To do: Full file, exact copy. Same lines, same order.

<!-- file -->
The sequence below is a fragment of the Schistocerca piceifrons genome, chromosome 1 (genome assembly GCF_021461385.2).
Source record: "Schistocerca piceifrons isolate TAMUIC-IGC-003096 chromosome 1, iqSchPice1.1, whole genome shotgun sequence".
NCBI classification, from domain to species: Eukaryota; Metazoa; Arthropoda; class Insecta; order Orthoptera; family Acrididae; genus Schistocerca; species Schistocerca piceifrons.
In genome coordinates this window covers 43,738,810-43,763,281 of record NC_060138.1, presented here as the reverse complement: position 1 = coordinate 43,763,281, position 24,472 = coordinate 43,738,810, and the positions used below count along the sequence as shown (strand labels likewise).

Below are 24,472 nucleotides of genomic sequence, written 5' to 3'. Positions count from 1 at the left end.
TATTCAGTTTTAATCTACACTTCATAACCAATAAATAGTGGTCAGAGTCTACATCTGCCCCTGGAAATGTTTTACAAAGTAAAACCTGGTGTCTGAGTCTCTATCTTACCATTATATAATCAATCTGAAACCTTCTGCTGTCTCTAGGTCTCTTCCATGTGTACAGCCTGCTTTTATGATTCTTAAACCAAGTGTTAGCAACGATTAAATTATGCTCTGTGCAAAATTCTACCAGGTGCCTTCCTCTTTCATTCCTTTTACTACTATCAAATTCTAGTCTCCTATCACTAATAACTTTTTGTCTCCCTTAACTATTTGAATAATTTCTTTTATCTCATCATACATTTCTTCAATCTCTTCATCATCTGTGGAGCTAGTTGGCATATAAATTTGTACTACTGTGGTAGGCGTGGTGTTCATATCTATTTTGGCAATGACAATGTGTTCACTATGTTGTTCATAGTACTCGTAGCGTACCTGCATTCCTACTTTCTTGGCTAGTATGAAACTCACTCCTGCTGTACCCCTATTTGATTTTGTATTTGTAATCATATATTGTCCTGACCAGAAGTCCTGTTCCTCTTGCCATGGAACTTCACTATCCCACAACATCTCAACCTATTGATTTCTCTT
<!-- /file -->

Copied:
The sequence below is a fragment of the Schistocerca piceifrons genome, chromosome 1 (genome assembly GCF_021461385.2).
Source record: "Schistocerca piceifrons isolate TAMUIC-IGC-003096 chromosome 1, iqSchPice1.1, whole genome shotgun sequence".
NCBI classification, from domain to species: Eukaryota; Metazoa; Arthropoda; class Insecta; order Orthoptera; family Acrididae; genus Schistocerca; species Schistocerca piceifrons.
In genome coordinates this window covers 43,738,810-43,763,281 of record NC_060138.1, presented here as the reverse complement: position 1 = coordinate 43,763,281, position 24,472 = coordinate 43,738,810, and the positions used below count along the sequence as shown (strand labels likewise).

Below are 24,472 nucleotides of genomic sequence, written 5' to 3'. Positions count from 1 at the left end.
TATTCAGTTTTAATCTACACTTCATAACCAATAAATAGTGGTCAGAGTCTACATCTGCCCCTGGAAATGTTTTACAAAGTAAAACCTGGTGTCTGAGTCTCTATCTTACCATTATATAATCAATCTGAAACCTTCTGCTGTCTCTAGGTCTCTTCCATGTGTACAGCCTGCTTTTATGATTCTTAAACCAAGTGTTAGCAACGATTAAATTATGCTCTGTGCAAAATTCTACCAGGTGCCTTCCTCTTTCATTCCTTTTACTACTATCAAATTCTAGTCTCCTATCACTAATAACTTTTTGTCTCCCTTAACTATTTGAATAATTTCTTTTATCTCATCATACATTTCTTCAATCTCTTCATCATCTGTGGAGCTAGTTGGCATATAAATTTGTACTACTGTGGTAGGCGTGGTGTTCATATCTATTTTGGCAATGACAATGTGTTCACTATGTTGTTCATAGTACTCGTAGCGTACCTGCATTCCTACTTTCTTGGCTAGTATGAAACTCACTCCTGCTGTACCCCTATTTGATTTTGTATTTGTAATCATATATTGTCCTGACCAGAAGTCCTGTTCCTCTTGCCATGGAACTTCACTATCCCACAACATCTCAACCTATTGATTTCTCTT